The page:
“The evidence shows that Steven’s behavior was consistent with that of an innocent man,” Andreadis said.

Pomie waived his right to have an attorney present when he gave a statement to police, did not oppose being extradited from New Jersey to New York, and testified at trial.

“He told you, as best he could, what happened that night,” Andreadis said. “He wanted you to hear his side of the story.”

Andreadis said the crime scene was poorly lit, he questioned the credibility of Bascombe and Walters, and he suggested that they may have been impaired.

“Perhaps Mark Walters and Omar Bascombe were having more than the one beer they said they were having that night,” Andreadis said.

Prosecutor Ridges told the jury, “You know what happened on June 8, 2005. This defendant and at least one other person made Dwan Prince a victim because of who he is, a gay man.”

Andreadis objected roughly a dozen times during Ridges’ summation and then, with the jury out of the courtroom, he moved for a mistrial. Andreadis said that Ridges had engaged in “burden shifting” during his summation by implicitly telling jury that the defense had to prove its theory or explain the motivations of witnesses.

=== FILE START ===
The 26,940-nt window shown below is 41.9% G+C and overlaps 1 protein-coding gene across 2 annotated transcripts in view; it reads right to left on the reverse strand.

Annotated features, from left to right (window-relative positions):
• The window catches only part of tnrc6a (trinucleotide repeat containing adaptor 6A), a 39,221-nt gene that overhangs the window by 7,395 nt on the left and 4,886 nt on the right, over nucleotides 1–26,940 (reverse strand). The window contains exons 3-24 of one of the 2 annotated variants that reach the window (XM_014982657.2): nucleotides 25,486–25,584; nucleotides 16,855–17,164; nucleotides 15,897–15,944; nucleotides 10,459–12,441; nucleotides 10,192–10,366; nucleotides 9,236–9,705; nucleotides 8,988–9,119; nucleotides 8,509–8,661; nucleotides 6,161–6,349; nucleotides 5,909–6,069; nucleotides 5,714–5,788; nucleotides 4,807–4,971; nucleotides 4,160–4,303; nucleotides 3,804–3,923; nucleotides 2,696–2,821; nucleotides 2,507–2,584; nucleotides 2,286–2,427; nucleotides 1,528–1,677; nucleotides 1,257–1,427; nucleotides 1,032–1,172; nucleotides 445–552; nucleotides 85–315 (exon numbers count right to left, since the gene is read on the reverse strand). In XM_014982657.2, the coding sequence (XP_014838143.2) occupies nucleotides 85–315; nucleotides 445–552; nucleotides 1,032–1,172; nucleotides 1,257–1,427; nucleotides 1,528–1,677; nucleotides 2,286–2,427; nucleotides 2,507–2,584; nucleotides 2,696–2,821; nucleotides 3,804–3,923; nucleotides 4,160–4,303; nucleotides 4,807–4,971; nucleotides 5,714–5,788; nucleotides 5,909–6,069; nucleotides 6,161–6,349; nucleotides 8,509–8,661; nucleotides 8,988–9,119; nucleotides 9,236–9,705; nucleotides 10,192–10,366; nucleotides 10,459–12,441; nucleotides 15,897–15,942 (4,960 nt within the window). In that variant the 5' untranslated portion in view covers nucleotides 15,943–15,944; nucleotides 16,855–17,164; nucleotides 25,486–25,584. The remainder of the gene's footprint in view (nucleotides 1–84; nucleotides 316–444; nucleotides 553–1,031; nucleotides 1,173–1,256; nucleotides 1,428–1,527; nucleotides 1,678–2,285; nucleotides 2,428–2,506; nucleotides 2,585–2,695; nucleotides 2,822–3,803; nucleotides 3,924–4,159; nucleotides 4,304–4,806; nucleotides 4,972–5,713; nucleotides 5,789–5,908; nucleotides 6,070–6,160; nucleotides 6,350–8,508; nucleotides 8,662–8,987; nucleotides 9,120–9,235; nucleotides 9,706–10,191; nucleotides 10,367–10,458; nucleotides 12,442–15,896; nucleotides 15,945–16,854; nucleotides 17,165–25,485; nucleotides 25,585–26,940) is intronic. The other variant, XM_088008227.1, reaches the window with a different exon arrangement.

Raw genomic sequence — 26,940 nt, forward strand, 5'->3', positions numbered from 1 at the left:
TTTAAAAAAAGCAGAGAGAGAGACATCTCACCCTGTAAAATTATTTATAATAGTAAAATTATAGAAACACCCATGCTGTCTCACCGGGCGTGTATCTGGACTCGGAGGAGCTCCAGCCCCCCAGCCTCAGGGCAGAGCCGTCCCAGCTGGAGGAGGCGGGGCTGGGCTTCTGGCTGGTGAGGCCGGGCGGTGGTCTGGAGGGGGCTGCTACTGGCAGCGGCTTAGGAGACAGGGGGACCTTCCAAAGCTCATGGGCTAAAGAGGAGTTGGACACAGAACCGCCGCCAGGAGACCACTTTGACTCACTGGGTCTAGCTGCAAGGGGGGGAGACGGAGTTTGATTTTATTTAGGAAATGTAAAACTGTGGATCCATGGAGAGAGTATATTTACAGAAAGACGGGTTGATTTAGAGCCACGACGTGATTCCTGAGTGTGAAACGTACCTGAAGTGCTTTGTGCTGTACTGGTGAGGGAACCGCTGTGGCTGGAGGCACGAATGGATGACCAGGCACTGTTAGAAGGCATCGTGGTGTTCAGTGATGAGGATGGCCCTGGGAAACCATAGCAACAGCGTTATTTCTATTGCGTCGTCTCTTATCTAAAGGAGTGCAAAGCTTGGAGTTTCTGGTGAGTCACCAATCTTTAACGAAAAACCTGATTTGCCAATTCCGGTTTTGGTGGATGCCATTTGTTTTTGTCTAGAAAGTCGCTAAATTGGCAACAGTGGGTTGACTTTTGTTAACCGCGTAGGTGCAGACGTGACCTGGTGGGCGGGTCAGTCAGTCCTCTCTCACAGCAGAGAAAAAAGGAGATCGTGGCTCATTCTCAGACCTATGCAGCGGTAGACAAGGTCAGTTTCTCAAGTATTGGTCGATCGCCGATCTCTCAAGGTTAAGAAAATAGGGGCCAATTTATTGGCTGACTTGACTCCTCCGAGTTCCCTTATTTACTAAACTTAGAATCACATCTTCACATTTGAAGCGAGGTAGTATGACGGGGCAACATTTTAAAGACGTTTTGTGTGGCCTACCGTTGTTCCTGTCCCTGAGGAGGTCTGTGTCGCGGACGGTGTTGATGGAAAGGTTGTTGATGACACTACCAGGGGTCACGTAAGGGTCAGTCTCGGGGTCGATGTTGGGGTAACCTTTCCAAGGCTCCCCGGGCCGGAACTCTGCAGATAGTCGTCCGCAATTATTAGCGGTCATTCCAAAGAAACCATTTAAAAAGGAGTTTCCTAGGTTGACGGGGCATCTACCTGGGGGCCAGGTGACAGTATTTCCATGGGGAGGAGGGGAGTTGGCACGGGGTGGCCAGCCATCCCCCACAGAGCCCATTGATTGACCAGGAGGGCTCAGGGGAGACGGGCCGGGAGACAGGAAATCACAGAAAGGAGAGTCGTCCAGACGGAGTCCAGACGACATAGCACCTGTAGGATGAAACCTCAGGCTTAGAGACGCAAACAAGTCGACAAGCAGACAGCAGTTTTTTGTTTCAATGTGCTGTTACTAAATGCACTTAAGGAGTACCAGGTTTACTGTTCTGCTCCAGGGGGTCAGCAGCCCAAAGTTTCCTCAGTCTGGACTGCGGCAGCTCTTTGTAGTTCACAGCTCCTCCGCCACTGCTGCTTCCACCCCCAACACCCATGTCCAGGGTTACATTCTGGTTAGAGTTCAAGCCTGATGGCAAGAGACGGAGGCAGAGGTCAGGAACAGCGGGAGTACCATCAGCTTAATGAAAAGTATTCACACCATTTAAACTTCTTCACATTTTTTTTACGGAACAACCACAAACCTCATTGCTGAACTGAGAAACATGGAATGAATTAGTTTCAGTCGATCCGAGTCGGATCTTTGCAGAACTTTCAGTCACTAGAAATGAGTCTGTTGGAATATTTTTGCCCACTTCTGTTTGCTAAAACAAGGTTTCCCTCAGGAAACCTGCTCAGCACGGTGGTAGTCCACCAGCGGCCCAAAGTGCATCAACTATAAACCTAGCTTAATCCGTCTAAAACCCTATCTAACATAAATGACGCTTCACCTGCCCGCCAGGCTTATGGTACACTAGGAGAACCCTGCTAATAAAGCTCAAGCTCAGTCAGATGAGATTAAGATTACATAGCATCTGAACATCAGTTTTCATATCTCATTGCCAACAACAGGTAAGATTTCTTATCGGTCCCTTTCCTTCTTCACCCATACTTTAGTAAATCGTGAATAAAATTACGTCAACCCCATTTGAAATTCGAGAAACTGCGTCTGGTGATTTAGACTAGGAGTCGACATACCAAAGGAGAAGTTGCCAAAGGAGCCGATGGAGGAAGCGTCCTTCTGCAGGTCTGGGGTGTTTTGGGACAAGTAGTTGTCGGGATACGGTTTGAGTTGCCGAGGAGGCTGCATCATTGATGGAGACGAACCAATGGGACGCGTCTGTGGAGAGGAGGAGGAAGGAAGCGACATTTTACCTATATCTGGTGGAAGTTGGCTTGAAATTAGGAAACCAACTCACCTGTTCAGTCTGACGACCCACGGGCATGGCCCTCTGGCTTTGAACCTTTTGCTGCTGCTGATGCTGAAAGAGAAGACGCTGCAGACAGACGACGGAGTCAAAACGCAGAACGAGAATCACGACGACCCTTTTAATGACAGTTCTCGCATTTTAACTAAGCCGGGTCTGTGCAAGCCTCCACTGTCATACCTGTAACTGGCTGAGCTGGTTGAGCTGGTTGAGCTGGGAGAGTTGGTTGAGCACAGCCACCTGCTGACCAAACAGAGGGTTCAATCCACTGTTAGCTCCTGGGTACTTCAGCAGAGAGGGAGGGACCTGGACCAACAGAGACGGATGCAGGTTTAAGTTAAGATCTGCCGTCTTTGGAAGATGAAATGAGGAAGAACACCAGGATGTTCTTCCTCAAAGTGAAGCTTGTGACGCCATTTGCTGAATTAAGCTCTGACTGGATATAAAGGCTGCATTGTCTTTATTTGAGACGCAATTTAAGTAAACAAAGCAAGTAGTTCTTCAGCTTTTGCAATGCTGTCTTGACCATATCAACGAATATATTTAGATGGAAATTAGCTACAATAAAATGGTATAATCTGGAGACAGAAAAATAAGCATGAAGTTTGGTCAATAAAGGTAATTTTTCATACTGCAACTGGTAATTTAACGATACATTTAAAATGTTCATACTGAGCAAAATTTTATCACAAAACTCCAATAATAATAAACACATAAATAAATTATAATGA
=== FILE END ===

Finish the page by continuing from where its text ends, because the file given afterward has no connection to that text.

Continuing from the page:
Dowling denied the motion and said, “Where the people attempted to shift the burden, I corrected that.”

Clarence Patton, executive director of the New York City Gay and Lesbian Anti-Violence Project, a victim’s advocacy group, welcomed the verdict.

“We think that it is a wonderful thing for Dwan and his family to actually get some measure of justice in this,” he said. “It’s not very often that there is someone captured in these hate violence cases… What happened to Dwan was probably the worst hate violence attack suffered by our community last year.”